The Value of a Coordinate

Have you ever been out geocaching only to find that the advertised position of the cache is different from its location? Have you ever stood over a cache with your GPS and take new coordinates to send to the cache owner because they were different from what was advertised? Well, they might not have been that far off in the first place. With the following information, hopefully you will be able to figure out how far off the coordinates are by simply looking at the two different sets of coordinates.

Nothing is perfect. As great as we may think the GPS system is, it does have some errors. One error is caused by ionospheric interference. In the civilian world, radio waves from a GPS satellite are transmitted to us at about 1575 MHz. As these waves enter the atmosphere, they can be bent slightly and slowed. The military has the ability to pick up a second frequency, compare the two, and determine the amount of this error to cancel it out. In our civilian world the GPS system will try to predict the amount of error with an atmospheric model to reduce it. This error can change depending on the day, time of day, or even the position of the satellites you are receiving. Your GPS will not give you an indication as to the amount of this error.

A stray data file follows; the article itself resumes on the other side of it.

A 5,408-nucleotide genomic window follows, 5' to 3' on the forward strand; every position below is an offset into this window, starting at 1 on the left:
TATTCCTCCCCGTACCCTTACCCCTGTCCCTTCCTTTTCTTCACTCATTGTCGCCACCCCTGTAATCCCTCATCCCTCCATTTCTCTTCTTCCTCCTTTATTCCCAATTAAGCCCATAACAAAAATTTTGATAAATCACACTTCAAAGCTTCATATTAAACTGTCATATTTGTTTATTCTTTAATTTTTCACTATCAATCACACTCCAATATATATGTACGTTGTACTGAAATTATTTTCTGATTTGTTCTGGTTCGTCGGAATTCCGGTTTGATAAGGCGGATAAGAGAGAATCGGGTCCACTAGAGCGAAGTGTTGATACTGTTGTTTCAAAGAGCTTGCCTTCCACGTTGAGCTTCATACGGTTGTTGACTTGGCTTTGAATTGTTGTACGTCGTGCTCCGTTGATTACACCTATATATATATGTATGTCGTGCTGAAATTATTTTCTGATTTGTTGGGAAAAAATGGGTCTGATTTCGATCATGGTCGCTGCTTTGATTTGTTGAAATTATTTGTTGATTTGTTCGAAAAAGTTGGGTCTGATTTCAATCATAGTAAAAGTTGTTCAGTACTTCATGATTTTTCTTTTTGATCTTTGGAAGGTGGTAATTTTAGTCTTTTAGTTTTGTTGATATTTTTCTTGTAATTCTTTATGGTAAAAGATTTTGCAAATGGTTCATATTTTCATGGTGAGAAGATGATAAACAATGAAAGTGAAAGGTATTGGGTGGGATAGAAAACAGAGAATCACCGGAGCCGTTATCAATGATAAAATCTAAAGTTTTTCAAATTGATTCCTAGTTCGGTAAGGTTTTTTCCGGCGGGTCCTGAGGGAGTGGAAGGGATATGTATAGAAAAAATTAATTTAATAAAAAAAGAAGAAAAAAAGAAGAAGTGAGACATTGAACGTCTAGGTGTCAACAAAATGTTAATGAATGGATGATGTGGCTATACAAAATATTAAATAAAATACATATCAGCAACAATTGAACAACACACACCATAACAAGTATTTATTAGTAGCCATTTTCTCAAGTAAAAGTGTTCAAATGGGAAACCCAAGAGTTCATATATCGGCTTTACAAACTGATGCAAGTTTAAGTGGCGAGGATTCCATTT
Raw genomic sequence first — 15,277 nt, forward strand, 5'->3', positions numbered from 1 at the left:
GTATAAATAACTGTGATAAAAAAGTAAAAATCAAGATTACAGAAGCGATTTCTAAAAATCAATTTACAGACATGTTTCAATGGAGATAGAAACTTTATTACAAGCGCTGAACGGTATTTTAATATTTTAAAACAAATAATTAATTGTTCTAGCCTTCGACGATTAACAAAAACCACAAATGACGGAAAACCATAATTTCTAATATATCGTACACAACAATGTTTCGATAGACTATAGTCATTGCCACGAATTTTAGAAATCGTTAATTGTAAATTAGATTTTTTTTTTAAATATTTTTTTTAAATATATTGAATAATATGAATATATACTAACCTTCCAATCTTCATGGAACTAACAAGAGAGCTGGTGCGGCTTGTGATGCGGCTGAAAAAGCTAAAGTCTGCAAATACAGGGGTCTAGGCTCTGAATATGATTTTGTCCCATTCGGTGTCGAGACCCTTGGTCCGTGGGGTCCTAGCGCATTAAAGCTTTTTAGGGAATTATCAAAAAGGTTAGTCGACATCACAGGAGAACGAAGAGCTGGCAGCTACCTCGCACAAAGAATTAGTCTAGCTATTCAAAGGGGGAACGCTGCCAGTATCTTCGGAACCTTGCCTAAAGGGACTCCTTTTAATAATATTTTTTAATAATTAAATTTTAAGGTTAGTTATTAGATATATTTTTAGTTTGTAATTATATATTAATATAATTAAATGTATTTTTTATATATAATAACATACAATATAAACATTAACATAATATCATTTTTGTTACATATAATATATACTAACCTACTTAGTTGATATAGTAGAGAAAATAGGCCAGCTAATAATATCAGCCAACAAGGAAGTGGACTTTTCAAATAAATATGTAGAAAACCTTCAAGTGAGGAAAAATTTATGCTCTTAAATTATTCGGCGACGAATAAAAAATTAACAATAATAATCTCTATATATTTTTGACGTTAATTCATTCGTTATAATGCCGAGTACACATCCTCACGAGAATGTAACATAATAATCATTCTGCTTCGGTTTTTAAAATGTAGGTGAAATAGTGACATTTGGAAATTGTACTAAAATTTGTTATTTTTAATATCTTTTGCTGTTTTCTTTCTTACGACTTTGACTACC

A second error your GPS will have is caused by satellite geometry. The frequency we receive will only follow “line of sight.” It will not go through buildings, mountains, or even heavy foliage. If you are not receiving enough satellites, you will have some error. You need to be receiving at least two or three satellites to get a reading. Four is even better, which will then give you your altitude. We can determine how many satellites we are receiving and how well we are receiving each one by looking at the satellite page on your GPS.

A third error that we can experience is caused by reflected or multi-path signals. If you are caching in the vicinity of cliffs, mountains, or buildings, some of the radio waves may be reflected by these objects and cause your position to be less accurate than if you were on flat terrain.

So how far am I off if I come up with coordinates that are different from the published ones? I will use as an example a cache that I have with the coordinates of N44*53.343 W93*15.696 (I will use the “*” as the degrees symbol). This coordinate is given to us in degrees and minutes to the nearest thousandths of a minute (0.001). This is how Geocaching.com advertises a cache’s coordinates. Another way you can read this coordinate is in degrees - minutes - seconds to the nearest tenth of a second (0.1); such as N44*53’20.6” W93*15’41.8”. A third way to communicate the same coordinate is in degrees only to the nearest hundred thousandth of a degree (0.00001); such as N44.88904* W93.26160*.